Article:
Every airplane pilot and crew attendant is trained for the possibility of perhaps one day having to deal with the unthinkable emergency.

Likewise, everyone who works in corrections, including the chaplain, is trained for the unthinkable emergencies.

It's part of our job.

Tuesday, February 03, 2009

Gaza - Atfaluna Society for Deaf Children

Sister Laila at Raising Yousuf and Noor: Diary of Palestinian Mother has put up a very beneficial post about ways to continue to help the Palestinians. Her major point is that there is SOMETHING that EVERYONE can do for Gaza if they chose.

One of the awesome projects she posted about is the Atfaluna Society for Deaf Children.

From Atfaluna's website:

"Atfaluna is the main referral and resource center for most institutions, clinics, and hospitals in the Gaza Strip. The Society serves as the Gaza coordinator of the Community Development Society for the Hearing Impaired, a coordinating body of 21 member organizations in the West Bank and the Gaza Strip working in the field of hearing loss."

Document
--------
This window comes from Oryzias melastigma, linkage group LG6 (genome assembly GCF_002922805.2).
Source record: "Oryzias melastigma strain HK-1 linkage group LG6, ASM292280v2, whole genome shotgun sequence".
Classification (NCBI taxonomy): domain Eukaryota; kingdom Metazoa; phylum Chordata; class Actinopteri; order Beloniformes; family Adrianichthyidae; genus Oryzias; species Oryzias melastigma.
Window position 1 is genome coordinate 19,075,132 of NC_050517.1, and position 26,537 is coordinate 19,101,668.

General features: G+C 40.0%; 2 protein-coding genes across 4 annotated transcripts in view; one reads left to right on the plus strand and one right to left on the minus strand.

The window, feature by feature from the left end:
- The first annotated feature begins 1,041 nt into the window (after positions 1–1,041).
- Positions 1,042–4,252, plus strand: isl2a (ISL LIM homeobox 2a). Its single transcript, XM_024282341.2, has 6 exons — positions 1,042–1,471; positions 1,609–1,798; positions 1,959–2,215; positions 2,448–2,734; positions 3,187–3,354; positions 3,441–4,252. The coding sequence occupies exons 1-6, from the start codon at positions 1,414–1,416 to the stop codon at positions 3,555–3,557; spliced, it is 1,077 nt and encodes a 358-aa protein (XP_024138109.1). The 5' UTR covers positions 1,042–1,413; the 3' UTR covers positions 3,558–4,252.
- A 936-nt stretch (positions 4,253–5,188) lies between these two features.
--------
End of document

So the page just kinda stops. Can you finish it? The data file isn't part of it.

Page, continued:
How can we help this terrific organization?

Well, they have a fantastic online boutique. All these things are made by the Society and are of high quality. There's something for everyone and it's not too early to start your Eid shopping!

Please check it out and buy something. I know I'm going to, Insha Allah!